Choreographer to Bring Swan Lake to 5 Colleges
Israeli choreographer Idan Cohen’s
recent production of Pyotr Tchaikovsky’s classic
ballet Swan Lake is a decidedly modernistic treatment,
sleek and brief in comparison to typical versions, brash
in its imagery and more abstract in the flow of the storyline.
Despite its artistic distinction, and perhaps because of
version of Swan Lake has enjoyed enormous success
in Israel and Europe.
will bring members of his company to the Five Colleges in
April for the United States premiere performance of his Swan
Cohen is visiting Smith and
Amherst colleges this semester as a Schusterman Visiting
Artist. The program brings Israeli artists to renowned institutions
in the United States with the intention of providing
opportunities for U.S. audiences to engage with contemporary
Scenes from Cohen's Swan
As part of his residency, Cohen
will host his first event at Smith on Monday, Feb. 15, when
he speaks on a variety of subjects, from Israeli art and
dance to his sources of creativity and inspiration, and ways
in which kibbutz socialist philosophy influences aesthetics
in dance and choreography. Cohen’s talk will
take place from 4:30 to 6 p.m. in Seelye 106.
Cohen, whose residency is with
the Five College Dance Department and Smith and Amherst Hillels,
will hold subsequent master classes at other consortium colleges
throughout the spring semester.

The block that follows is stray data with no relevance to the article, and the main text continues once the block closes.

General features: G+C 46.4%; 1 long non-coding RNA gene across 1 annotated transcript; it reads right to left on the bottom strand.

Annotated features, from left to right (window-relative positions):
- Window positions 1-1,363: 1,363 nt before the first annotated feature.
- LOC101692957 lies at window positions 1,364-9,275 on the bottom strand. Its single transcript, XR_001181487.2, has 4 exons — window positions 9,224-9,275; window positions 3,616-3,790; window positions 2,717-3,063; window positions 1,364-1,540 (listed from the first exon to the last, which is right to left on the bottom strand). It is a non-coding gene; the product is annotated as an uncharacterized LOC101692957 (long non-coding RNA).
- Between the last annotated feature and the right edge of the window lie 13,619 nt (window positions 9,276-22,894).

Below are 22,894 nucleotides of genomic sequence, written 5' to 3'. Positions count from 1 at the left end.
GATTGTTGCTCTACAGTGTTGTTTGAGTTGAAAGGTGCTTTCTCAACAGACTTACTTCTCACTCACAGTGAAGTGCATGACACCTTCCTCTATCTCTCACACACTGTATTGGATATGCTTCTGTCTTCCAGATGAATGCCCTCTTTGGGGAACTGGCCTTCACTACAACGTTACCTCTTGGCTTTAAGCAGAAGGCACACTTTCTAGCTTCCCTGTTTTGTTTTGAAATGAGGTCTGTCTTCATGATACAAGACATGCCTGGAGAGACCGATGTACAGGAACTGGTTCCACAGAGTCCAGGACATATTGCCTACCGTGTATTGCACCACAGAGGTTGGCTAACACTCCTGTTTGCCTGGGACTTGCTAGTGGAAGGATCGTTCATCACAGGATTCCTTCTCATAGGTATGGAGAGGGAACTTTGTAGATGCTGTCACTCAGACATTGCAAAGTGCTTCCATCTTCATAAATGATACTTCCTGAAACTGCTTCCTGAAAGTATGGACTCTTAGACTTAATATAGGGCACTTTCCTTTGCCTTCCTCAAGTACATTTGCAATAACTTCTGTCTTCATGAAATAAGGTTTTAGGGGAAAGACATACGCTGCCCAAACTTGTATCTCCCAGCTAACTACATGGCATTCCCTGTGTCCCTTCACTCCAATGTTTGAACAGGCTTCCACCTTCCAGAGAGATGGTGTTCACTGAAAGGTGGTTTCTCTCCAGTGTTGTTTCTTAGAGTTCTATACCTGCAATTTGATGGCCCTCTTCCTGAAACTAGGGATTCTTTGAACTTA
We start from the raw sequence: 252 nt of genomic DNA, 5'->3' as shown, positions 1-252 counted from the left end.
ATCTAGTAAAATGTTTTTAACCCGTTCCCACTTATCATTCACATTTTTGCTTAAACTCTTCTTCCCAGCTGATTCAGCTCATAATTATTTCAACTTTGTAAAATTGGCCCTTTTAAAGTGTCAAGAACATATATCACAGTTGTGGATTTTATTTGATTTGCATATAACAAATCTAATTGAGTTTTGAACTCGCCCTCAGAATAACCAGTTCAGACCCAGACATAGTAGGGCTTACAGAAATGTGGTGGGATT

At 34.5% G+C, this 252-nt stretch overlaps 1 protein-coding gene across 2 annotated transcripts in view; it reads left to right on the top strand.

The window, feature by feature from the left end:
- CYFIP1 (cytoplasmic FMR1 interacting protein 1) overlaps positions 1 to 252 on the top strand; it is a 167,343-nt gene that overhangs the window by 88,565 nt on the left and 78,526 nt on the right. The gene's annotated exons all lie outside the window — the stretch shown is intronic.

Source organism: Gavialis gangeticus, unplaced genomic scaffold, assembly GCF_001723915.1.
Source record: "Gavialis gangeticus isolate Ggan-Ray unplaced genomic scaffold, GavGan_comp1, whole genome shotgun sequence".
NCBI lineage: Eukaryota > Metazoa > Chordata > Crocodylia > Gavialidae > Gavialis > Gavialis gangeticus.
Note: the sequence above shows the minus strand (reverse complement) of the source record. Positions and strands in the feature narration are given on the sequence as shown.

At the end of his residency,
dancers from Cohen’s company will join him for the
local performance of Swan Lake, as well as a performance at the Center for Performance
Research in New York City.
“My version of Swan
Lake is definitely different from the original ballet,” commented
Cohen. “It speaks to different aspects and values of beauty and aesthetic than
those in the famous Swan Lake ballet [choreographed by Marius Petipa and Lev
Ivanov]. It is full of things (like certain emotions and passions) that are not
usually considered to be ‘normal’ and expected behavior.”
Cohen joins seven other preeminent
Israeli artists as this year’s Schusterman
Artists, including: author Alex Epstein, one of Israel’s rising literary stars,
hosted by Denver University; filmmaker Ayelet Bargur, director of The
House on August Street, at the Pittsburgh Jewish and Israeli Film Festival; musician Amir
Gwirtzman, hosted by the Institute for Southern Jewish Life in Jackson, Miss.
“The importance and the beauty of the Schusterman Program is its concept of giving
and receiving,” said Cohen. “For example, I am here to give and share my movement
and my culture but also to develop as an artist. The beauty of it isn’t just
about the teaching or showing the work but in the inspiration I get from everyone
The Schusterman Visiting Artist
Program, partly funded by the Charles and Lynn Schusterman
Family Foundation, is one of the largest organized residency
programs for Israeli artists in the U.S. It awards Israeli
choreographers, musicians, writers and visual artists—two- to four-month residencies
at North American universities, museums, Jewish community centers and other cultural
organizations, with a focus on fostering interaction between the artists and
the communities where they are based.